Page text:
[/float] Clarion & Afro-juju legend Sir Shina Peters are parents to top music director Clarence Peters. Clarion reportedly took care of Clarence on her own till he became who he is today. These days, Shina Peters is so proud of his son..In an interview with The Nation,she opened up on why she didn’t terminate the pregnancy even when she had the opportunity to..
“You know what? It is not because Clarence is successful today. Clarence knows the truth and those who are close to me know the truth. I didn’t have Clarence because I was too helpless to get rid of his pregnancy. I had three sets of friends: there was Dr. Ojikutu (pauses)… when I was in the University of Ife (now Obafemi Awolowo University), he was ready to do it, free of charge. There was St. Lawrence in Ibadan and St. Jude here in Lagos. But each time, I said no. I lost my father when I was 11 and he left a message that he was going to come back to me through my first kid. So, when I got pregnant, it kept ringing in my head that my father was coming back to me. Even my ex- husband knew how much my father meant to me. It was on his 30th anniversary that I was able to let go of the hurt of his death. Having Clarence was deliberate. I just had the conviction that my father was coming back. And from when he was born, everyone calls him daddy, including my mum”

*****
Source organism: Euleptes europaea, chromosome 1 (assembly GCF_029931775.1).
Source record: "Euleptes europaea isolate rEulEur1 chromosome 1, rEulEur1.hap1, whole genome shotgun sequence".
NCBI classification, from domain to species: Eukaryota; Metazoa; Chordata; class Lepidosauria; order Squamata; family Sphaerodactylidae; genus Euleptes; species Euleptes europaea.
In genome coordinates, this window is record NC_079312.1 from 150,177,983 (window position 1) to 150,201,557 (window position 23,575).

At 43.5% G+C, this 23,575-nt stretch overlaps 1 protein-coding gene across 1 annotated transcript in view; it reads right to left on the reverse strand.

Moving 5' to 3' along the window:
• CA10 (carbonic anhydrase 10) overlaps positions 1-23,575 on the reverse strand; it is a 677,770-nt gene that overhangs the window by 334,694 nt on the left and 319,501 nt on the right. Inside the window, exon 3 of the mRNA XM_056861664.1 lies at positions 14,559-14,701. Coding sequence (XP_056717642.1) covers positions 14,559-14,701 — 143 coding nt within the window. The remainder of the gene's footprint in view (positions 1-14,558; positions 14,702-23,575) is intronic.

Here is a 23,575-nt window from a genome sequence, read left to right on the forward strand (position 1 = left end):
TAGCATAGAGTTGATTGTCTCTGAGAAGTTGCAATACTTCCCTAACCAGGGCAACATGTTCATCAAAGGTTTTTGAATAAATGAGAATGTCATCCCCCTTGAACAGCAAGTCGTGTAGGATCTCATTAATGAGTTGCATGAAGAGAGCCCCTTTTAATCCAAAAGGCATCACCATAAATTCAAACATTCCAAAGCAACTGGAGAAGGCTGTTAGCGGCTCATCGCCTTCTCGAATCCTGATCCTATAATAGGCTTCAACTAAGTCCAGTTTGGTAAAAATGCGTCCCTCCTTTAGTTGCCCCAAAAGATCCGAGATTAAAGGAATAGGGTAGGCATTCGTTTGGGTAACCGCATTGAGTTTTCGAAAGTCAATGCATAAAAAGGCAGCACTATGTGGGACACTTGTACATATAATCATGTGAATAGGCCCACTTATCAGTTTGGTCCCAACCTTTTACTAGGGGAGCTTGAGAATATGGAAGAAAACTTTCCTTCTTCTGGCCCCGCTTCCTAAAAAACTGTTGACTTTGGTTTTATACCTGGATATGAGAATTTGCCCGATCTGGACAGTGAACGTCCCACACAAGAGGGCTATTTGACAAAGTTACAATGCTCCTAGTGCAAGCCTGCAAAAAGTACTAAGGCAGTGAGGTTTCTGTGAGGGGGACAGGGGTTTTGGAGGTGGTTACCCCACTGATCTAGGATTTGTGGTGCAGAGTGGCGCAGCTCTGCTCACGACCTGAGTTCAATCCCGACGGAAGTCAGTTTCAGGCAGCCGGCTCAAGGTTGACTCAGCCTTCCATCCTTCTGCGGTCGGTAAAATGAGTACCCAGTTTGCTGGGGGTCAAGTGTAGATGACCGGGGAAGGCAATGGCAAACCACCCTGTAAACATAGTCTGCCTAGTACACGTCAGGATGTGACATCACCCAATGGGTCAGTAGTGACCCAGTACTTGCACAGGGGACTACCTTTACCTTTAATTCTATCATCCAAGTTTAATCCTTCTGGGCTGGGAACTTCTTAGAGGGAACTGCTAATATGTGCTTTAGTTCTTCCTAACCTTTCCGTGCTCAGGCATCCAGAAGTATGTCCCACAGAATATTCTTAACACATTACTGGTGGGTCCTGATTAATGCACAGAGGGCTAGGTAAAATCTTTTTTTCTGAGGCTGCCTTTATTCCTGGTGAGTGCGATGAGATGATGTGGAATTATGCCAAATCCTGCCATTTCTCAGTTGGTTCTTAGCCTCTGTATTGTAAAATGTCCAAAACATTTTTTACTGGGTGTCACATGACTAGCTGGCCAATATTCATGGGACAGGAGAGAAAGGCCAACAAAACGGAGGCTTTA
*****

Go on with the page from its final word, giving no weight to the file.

On not getting married…..
Yes. I made a choice. I had Clarence, but I didn’t get married to his father. I got married to Brian’s father, but it didn’t work out. I made a choice and if I had to be married, my focus will have to be divided and somehow there will be some psychological upheaval in my children.Why does it have to be marriage? Why can’t it be a relationship? No, no, no! I think a relationship makes it easier for both of us, you know. We each have our different and established lives. There are certain things you don’t start expecting the person to give up. This is because marriage means you have to give up one or two things. When you start expecting somebody to give up something for you, then, you start expecting cramping that person’s style.